Here is the truth. Obamacare is far from perfect. Middle-income people in rural states have been hit especially hard by the changes that have come about in the healthcare market since the ACA was passed, but the Republican plan did nothing to help them while it took away care from millions of poor people and threatened to cause a stark erosion in the quality of coverage for many of the older working-class whites who are the heart of the Trump constituency.

Unless you are an anti-government, free-market absolutist or just a rich guy who hates paying taxes, Obamacare does not need to be repealed or replaced. It needs to be fixed. Republicans, working with Democrats (what a crazy idea that is!), should repair it, improve it, call it by whatever name they want, but stop pretending that most Americans have not already decided that healthcare is too vital not to be a right guaranteed to everyone.

Of course, that is not what will happen. Instead, insurance companies will continue to exploit the weaknesses of the ACA, Health and Human Services Secretary Tom Price will do everything possible to undermine the system as it is, and Trump will be playing golf at Mar-a-Lago until, to use the president's own term, the country's healthcare system “explodes.”

“Nobody knew that healthcare could be so complicated,” Trump said in a revelatory moment a month ago. It gets even more complicated when self-delusion runs so deep in a president and a political party.


 on: March 27, 2017, 11:35:30 pm 
Started by Kiwithrottlejockey - Last post by Kiwithrottlejockey

from The Washington Post....

Scott Pelley is pulling no punches on the nightly news
 — and people are taking notice

Some think the CBS anchor is being snarky, but he’s just
defending facts in Trump's fact-challenged world.

By MARGARET SULLIVAN | 4:40PM EDT - Sunday, March 26, 2017

“CBS Evening News” anchor and managing editor Scott Pelley. — Photograph: Sonja Flemming/CBS.
CBS Evening News” anchor and managing editor Scott Pelley. — Photograph: Sonja Flemming/CBS.

WITH the words “credibility questioned” prominent on the screen, Scott Pelley once again is doing what network evening-news anchors generally don't do: abandoning careful neutrality in favor of pointed truth-telling.

He is talking on Thursday night about President Trump. And here are some of the words he is using: “his boasting and tendency to believe conspiracy theories.”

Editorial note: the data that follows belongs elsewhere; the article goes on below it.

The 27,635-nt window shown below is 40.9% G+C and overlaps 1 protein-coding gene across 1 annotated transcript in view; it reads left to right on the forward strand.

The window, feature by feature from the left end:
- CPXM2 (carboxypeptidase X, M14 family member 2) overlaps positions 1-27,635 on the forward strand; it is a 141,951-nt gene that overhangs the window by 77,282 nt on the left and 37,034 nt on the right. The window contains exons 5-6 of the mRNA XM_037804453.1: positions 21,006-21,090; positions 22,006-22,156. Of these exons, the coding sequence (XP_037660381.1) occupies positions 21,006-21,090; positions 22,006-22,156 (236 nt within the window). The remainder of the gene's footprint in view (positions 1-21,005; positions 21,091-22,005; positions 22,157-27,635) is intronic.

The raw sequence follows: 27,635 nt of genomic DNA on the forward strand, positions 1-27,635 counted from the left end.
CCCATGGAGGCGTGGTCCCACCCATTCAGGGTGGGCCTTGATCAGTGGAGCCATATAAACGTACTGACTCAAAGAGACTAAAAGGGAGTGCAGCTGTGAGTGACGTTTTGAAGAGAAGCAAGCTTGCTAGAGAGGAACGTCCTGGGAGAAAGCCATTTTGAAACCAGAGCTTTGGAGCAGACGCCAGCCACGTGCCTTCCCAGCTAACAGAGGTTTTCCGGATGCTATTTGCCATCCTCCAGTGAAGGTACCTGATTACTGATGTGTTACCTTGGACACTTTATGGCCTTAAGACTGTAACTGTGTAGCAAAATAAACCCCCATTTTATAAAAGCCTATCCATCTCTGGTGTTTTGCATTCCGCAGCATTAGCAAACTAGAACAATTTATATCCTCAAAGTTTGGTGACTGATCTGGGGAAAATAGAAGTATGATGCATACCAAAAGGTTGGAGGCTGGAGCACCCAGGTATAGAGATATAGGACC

It's nothing new. Pelley, of CBS Evening News, has set himself apart — especially in recent weeks — with a spate of such assessments, night after night.

Perhaps the most notable one, on February 7th, went like this:

“It has been a busy day for presidential statements divorced from reality. Mr. Trump said this morning that any polls that show disapproval of his immigration ban are fake. He singled out a federal judge for ridicule after the judge suspended his ban, and Mr. Trump said that the ruling now means that anyone can enter the country. The president's fictitious claims, whether imaginary or fabricated, are now worrying even his backers, particularly after he insisted that millions of people voted illegally, giving Hillary Clinton her popular-vote victory.”

And then Pelley added a reality-check kicker: “There is not one state election official, Democrat or Republican, who supports that claim.”

There are plenty of other examples: One evening last month, he described Trump aide Kellyanne Conway as “a fearless fabulist.” Another night, he referred to the president as having had “another Twitter tantrum.”

Far more than his competitors — Lester Holt on NBC and David Muir on ABC — Pelley is using words and approaches that pull no punches.

It's not that the others don't provide fact-checks or report on criticism; they do. But Pelley, 59, despite his calm delivery, is dogged, night after night — and far blunter.

“He is not biased or grinding an ax, but certainly some of those lines have bite in them,” said Tom Bettag, a former executive producer at four networks, including the CBS Evening News; he was the longtime executive producer of ABC's “Nightline” in the Ted Koppel years.

Bettag's University of Maryland journalism students have been struck by Pelley's approach, he told me.

“Some of them think it's snarky,” he said. “There's the sense of ‘You can't say that, can you?’” Others in the class like Pelley's directness: “It splits about 50/50.”

Bettag's students aren't alone in noticing.

The Associated Press's David Bauder did a recent roundup of some of Pelley's zingers. Bauder quoted this criticism of Tim Graham of the conservative Media Research Center: “We're going to remember, this is not the way you were with other presidents.”

But Bauder also included the positive assessment of media consultant Andrew Tyndall: “To me, it's not commentary. It's actual reporting.”

Bettag says that makes perfect sense to him since Pelley's background is as “a great reporter,” one who has been a war correspondent, who broke major stories in the Bill Clinton/Monica Lewinsky scandal, and who has done award-winning work for the network's flagship news show, “Sixty Minutes”. Pelley took over as the evening news anchor in 2011 and also holds the title of managing editor.

“Scott sees himself in the Murrow and Cronkite tradition,” Bettag said, referring to the legendary, and sometimes outspoken, CBS journalists Edward R. Murrow and Walter Cronkite.